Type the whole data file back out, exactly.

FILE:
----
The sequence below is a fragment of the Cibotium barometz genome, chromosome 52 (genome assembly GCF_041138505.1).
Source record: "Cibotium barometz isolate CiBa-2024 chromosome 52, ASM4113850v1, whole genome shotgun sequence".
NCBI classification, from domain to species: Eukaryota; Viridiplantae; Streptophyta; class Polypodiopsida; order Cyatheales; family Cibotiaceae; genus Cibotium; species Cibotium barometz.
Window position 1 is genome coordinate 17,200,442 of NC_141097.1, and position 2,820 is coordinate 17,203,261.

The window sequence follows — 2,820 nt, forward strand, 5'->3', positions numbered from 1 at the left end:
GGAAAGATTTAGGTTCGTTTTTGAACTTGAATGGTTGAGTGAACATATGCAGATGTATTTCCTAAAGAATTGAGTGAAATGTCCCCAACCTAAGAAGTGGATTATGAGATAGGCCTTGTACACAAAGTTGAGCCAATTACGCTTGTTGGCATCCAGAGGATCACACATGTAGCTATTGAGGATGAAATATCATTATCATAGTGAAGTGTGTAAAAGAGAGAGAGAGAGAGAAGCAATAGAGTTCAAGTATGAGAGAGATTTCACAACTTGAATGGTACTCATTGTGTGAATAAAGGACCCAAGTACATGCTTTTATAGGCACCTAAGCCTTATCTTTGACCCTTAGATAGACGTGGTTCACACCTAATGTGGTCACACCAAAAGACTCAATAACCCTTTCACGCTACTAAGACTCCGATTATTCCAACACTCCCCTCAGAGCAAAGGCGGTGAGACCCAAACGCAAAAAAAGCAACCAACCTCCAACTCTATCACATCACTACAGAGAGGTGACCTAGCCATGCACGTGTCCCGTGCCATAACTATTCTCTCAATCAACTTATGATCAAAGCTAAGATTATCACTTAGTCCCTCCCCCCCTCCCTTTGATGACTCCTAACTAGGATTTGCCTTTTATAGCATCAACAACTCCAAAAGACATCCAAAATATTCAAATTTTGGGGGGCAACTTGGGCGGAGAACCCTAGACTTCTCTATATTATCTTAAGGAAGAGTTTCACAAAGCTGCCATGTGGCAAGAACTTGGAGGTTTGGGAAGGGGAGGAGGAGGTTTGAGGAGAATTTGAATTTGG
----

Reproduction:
The sequence below is a fragment of the Cibotium barometz genome, chromosome 52 (genome assembly GCF_041138505.1).
Source record: "Cibotium barometz isolate CiBa-2024 chromosome 52, ASM4113850v1, whole genome shotgun sequence".
NCBI classification, from domain to species: Eukaryota; Viridiplantae; Streptophyta; class Polypodiopsida; order Cyatheales; family Cibotiaceae; genus Cibotium; species Cibotium barometz.
Window position 1 is genome coordinate 17,200,442 of NC_141097.1, and position 2,820 is coordinate 17,203,261.

The window sequence follows — 2,820 nt, forward strand, 5'->3', positions numbered from 1 at the left end:
GGAAAGATTTAGGTTCGTTTTTGAACTTGAATGGTTGAGTGAACATATGCAGATGTATTTCCTAAAGAATTGAGTGAAATGTCCCCAACCTAAGAAGTGGATTATGAGATAGGCCTTGTACACAAAGTTGAGCCAATTACGCTTGTTGGCATCCAGAGGATCACACATGTAGCTATTGAGGATGAAATATCATTATCATAGTGAAGTGTGTAAAAGAGAGAGAGAGAGAGAAGCAATAGAGTTCAAGTATGAGAGAGATTTCACAACTTGAATGGTACTCATTGTGTGAATAAAGGACCCAAGTACATGCTTTTATAGGCACCTAAGCCTTATCTTTGACCCTTAGATAGACGTGGTTCACACCTAATGTGGTCACACCAAAAGACTCAATAACCCTTTCACGCTACTAAGACTCCGATTATTCCAACACTCCCCTCAGAGCAAAGGCGGTGAGACCCAAACGCAAAAAAAGCAACCAACCTCCAACTCTATCACATCACTACAGAGAGGTGACCTAGCCATGCACGTGTCCCGTGCCATAACTATTCTCTCAATCAACTTATGATCAAAGCTAAGATTATCACTTAGTCCCTCCCCCCCTCCCTTTGATGACTCCTAACTAGGATTTGCCTTTTATAGCATCAACAACTCCAAAAGACATCCAAAATATTCAAATTTTGGGGGGCAACTTGGGCGGAGAACCCTAGACTTCTCTATATTATCTTAAGGAAGAGTTTCACAAAGCTGCCATGTGGCAAGAACTTGGAGGTTTGGGAAGGGGAGGAGGAGGTTTGAGGAGAATTTGAATTTGG